Yet, Russia has escaped censure from the European governments that brokered the Minsk II agreement. The same governments are preoccupied with other issues: the Syrian war, the self-declared Islamic State and the refugee crisis.
The reasons for Russia’s violations are unclear. Mr. Putin may be seeking to derail Ukraine’s progress toward membership in the European Union, including the free-trade agreement scheduled to come into effect on Jan. 1, and thereby undermine Kiev’s pro-Western government. He may also be trying to use the global attention on Syria to increase the military pressure on Kiev, in the hope that Mr. Poroshenko will capitulate to Moscow’s demands over a political settlement in eastern Ukraine.
Whatever Mr. Putin’s motivations, it is clear that he sees the world’s distraction from Ukraine as a sign of the West’s weakness. And that only tempts Russia’s president more.
Speaking in March, the president of the European Council, Donald Tusk, said that European Union sanctions imposed on Russia after its invasion of Ukraine last year would not be lifted until there was “complete implementation” of Minsk II. But that was before the terrorist attacks in Paris led France to reach out to Russia. Mr. Putin is wagering that the West will trade an alliance in Syria for concessions on Ukraine.
The European Union cannot allow sanctions to lapse. If that were to happen, the union would concede, in effect, that Russia might invade and destabilize any territory it pleased. Russia would have triumphed over the world order imposed by the West after the Cold War. And Moscow’s authoritarianism will have defeated Brussels’ liberal democracy.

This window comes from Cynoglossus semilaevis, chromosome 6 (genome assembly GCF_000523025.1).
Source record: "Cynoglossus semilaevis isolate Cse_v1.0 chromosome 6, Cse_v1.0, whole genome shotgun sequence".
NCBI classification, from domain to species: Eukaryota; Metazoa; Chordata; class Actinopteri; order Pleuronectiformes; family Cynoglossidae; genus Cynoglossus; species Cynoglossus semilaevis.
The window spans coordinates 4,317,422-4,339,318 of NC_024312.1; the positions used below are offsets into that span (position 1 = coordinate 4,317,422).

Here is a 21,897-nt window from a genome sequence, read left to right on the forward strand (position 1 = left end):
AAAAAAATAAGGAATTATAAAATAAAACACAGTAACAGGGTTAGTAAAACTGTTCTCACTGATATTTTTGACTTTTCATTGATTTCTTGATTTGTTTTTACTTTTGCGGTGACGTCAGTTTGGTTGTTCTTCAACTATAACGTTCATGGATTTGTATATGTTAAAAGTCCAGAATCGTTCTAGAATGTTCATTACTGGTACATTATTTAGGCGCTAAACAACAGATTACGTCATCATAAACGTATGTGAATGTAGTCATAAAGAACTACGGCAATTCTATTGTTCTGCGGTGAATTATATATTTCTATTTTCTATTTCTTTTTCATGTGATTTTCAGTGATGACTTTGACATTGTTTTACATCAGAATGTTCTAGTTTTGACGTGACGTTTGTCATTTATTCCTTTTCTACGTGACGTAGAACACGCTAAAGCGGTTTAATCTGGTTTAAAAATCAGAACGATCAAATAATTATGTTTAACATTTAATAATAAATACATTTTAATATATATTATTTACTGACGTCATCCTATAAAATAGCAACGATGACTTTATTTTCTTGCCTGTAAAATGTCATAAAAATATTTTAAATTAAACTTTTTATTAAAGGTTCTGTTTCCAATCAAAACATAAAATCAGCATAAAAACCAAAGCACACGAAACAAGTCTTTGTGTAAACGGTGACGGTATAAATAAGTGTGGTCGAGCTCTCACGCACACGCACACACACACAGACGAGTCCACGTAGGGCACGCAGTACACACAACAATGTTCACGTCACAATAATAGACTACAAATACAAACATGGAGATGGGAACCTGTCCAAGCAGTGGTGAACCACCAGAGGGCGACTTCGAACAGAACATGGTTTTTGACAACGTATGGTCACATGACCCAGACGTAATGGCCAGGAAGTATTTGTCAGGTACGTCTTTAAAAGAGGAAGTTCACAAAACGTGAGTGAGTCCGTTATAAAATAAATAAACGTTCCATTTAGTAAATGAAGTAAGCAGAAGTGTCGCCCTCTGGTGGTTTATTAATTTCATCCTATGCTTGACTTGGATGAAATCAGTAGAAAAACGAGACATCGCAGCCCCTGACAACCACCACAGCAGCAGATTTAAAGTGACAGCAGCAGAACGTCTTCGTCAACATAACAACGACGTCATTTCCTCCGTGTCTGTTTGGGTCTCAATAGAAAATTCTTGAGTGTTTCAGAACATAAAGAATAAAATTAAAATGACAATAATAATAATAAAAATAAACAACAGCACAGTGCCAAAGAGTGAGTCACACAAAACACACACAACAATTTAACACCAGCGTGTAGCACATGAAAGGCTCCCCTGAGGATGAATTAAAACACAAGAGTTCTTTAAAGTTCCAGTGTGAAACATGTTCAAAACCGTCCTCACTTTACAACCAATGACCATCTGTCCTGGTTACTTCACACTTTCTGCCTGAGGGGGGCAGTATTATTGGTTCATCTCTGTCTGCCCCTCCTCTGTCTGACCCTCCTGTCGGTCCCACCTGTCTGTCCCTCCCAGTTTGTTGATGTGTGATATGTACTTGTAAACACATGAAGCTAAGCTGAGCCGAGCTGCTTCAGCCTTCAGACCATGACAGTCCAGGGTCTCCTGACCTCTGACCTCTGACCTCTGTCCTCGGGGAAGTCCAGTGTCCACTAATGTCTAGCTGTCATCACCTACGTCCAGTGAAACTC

But simply renewing existing sanctions will not be enough. Nor will setting new cease-fire deadlines if Russia breaks the existing ones.
The European Union must tighten its enforcement of its sanctions. Its diplomatic service should examine how sanctioned individuals and entities have been able to circumvent restrictions in particular member states.
For Ukraine and the West, the primary objective should be to ensure adherence to Minsk II — starting with Ukraine’s regaining control over all its borders, which is supposed to happen by the end of the year. To achieve this, the West must demonstrate both a willingness to talk to Mr. Putin and a readiness to ratchet up sanctions until Russia meets its commitments. Many senior Russians, including Mr. Putin himself, with financial interests in the West have yet to be sanctioned.
Punishing Russia for bad behavior is not enough; the West must do more to help Ukraine. Were Mr. Putin to escalate the war, Kiev’s army would not be able to defeat the elite troops and conscripted forces of the oil-fueled giant — even if Russia is also fighting in Syria. The West must continue sending military advisers to Kiev, training Ukrainian forces and shipping military equipment, if only to increase the costs to Mr. Putin of any new intervention.
Without such measures, European governments that are considering allying with Russia in Syria risk encouraging Mr. Putin’s renewed war in Ukraine.